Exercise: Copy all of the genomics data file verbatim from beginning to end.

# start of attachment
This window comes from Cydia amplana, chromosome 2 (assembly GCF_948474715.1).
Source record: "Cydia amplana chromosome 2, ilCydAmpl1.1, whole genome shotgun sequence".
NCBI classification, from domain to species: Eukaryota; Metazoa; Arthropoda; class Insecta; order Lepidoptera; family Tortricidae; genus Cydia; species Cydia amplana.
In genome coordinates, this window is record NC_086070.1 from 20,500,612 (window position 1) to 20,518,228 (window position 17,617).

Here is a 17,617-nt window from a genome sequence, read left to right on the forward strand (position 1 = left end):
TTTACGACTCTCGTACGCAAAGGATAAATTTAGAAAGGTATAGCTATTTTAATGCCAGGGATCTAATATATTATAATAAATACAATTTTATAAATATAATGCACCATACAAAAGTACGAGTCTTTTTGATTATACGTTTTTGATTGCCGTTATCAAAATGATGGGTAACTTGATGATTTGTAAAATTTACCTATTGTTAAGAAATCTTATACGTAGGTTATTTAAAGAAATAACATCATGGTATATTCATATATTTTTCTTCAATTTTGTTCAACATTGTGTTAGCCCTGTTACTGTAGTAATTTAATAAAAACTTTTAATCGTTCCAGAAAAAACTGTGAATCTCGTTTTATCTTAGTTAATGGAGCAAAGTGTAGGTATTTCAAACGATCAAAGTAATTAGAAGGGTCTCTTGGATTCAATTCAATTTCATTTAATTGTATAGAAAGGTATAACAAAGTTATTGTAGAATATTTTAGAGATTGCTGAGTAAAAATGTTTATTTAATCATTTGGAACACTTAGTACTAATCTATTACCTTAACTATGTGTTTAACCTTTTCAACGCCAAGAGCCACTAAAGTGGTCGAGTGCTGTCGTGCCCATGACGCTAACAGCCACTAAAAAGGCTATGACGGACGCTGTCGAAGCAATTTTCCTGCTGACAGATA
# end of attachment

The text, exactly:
This window comes from Cydia amplana, chromosome 2 (assembly GCF_948474715.1).
Source record: "Cydia amplana chromosome 2, ilCydAmpl1.1, whole genome shotgun sequence".
NCBI classification, from domain to species: Eukaryota; Metazoa; Arthropoda; class Insecta; order Lepidoptera; family Tortricidae; genus Cydia; species Cydia amplana.
In genome coordinates, this window is record NC_086070.1 from 20,500,612 (window position 1) to 20,518,228 (window position 17,617).

Here is a 17,617-nt window from a genome sequence, read left to right on the forward strand (position 1 = left end):
TTTACGACTCTCGTACGCAAAGGATAAATTTAGAAAGGTATAGCTATTTTAATGCCAGGGATCTAATATATTATAATAAATACAATTTTATAAATATAATGCACCATACAAAAGTACGAGTCTTTTTGATTATACGTTTTTGATTGCCGTTATCAAAATGATGGGTAACTTGATGATTTGTAAAATTTACCTATTGTTAAGAAATCTTATACGTAGGTTATTTAAAGAAATAACATCATGGTATATTCATATATTTTTCTTCAATTTTGTTCAACATTGTGTTAGCCCTGTTACTGTAGTAATTTAATAAAAACTTTTAATCGTTCCAGAAAAAACTGTGAATCTCGTTTTATCTTAGTTAATGGAGCAAAGTGTAGGTATTTCAAACGATCAAAGTAATTAGAAGGGTCTCTTGGATTCAATTCAATTTCATTTAATTGTATAGAAAGGTATAACAAAGTTATTGTAGAATATTTTAGAGATTGCTGAGTAAAAATGTTTATTTAATCATTTGGAACACTTAGTACTAATCTATTACCTTAACTATGTGTTTAACCTTTTCAACGCCAAGAGCCACTAAAGTGGTCGAGTGCTGTCGTGCCCATGACGCTAACAGCCACTAAAAAGGCTATGACGGACGCTGTCGAAGCAATTTTCCTGCTGACAGATA